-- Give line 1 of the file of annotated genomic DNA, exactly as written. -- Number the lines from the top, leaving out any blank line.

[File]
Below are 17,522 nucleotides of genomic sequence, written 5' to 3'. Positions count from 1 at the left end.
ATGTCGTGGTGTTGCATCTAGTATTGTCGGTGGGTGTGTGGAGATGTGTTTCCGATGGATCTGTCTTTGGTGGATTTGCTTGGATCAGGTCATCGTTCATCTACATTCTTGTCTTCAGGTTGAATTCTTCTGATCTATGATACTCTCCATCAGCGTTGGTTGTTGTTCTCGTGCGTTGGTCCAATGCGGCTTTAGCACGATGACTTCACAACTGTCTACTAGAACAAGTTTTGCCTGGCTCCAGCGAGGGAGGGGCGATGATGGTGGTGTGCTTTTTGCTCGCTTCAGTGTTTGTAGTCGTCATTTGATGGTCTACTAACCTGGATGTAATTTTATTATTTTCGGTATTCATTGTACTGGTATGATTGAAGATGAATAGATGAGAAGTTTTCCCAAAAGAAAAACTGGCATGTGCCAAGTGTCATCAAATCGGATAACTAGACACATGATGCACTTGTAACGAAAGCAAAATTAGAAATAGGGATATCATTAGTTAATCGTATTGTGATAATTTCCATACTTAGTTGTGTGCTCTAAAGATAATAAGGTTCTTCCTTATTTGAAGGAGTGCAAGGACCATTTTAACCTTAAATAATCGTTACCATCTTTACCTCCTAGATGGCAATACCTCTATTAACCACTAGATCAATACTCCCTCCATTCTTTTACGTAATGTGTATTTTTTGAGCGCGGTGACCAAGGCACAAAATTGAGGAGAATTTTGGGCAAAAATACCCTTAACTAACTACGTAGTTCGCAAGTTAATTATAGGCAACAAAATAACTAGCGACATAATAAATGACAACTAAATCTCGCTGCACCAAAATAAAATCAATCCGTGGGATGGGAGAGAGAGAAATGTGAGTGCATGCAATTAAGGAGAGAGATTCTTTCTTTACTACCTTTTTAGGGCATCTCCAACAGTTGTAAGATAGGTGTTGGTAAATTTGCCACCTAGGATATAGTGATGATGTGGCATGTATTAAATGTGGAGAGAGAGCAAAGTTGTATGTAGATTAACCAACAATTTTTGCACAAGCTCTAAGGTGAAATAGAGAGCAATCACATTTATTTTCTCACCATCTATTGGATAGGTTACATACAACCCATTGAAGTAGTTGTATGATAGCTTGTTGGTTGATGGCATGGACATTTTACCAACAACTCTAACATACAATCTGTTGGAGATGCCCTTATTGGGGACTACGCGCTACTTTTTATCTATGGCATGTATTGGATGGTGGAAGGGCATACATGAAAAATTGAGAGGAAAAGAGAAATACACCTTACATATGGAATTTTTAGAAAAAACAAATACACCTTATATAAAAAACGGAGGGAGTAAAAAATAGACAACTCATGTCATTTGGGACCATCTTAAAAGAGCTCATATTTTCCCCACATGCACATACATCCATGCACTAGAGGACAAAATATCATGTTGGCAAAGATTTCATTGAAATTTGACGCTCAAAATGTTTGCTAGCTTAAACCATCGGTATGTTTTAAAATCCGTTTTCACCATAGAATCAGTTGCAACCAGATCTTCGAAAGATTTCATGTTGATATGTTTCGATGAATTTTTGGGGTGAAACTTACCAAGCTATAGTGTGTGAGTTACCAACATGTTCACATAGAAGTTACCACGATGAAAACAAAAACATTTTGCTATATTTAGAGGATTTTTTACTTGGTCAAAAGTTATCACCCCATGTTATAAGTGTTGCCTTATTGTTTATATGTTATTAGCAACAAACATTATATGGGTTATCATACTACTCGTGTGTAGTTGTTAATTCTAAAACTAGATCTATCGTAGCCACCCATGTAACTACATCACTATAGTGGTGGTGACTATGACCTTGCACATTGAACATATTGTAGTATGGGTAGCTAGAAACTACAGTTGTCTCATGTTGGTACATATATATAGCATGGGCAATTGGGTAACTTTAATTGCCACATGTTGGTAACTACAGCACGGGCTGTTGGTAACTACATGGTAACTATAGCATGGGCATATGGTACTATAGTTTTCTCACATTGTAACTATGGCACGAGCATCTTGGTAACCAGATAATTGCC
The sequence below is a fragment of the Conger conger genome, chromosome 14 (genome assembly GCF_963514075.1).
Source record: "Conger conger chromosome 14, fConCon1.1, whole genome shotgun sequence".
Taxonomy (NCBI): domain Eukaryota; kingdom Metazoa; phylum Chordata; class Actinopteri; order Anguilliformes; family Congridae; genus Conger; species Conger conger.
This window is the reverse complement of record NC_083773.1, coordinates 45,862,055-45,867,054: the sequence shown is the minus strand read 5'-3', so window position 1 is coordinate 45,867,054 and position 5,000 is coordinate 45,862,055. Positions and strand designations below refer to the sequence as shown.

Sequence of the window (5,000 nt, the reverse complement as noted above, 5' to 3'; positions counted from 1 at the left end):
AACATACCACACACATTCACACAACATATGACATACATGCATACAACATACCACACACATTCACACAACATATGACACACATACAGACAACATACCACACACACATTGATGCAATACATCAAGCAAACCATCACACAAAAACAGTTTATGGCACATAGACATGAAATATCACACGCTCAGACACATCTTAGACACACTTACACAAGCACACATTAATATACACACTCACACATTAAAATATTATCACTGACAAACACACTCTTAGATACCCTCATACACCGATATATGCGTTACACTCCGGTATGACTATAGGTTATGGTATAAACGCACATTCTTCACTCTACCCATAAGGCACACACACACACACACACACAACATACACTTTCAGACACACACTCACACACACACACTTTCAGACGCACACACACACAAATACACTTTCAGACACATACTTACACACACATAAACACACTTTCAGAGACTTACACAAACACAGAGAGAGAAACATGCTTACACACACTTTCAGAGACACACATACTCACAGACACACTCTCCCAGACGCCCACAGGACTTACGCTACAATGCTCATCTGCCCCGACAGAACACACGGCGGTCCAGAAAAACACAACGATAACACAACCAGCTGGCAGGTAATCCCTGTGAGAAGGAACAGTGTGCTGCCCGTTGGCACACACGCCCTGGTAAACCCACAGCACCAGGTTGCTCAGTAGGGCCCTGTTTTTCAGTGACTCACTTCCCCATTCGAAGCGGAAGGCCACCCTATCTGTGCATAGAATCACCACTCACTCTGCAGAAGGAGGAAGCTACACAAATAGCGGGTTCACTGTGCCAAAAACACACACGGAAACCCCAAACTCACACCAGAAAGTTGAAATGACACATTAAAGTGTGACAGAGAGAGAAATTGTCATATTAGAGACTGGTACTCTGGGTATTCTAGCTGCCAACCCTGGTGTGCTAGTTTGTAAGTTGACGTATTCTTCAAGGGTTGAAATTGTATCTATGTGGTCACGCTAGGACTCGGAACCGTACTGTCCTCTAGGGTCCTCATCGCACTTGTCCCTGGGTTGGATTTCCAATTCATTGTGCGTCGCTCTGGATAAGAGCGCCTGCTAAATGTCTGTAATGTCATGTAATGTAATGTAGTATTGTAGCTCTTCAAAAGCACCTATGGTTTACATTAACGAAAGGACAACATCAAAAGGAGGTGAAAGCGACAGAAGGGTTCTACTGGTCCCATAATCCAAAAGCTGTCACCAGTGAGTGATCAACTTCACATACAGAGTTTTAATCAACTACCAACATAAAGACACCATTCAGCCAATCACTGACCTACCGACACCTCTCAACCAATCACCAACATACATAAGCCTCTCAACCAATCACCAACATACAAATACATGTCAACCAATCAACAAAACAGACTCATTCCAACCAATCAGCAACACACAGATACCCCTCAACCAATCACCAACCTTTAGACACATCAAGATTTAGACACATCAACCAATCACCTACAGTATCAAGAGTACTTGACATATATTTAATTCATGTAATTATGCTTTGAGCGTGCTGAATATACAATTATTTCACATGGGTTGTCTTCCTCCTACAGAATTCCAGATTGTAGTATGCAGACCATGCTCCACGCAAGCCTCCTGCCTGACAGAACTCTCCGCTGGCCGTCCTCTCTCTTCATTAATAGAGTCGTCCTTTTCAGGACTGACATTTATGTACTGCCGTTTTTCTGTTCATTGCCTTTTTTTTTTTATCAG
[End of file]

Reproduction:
Below are 17,522 nucleotides of genomic sequence, written 5' to 3'. Positions count from 1 at the left end.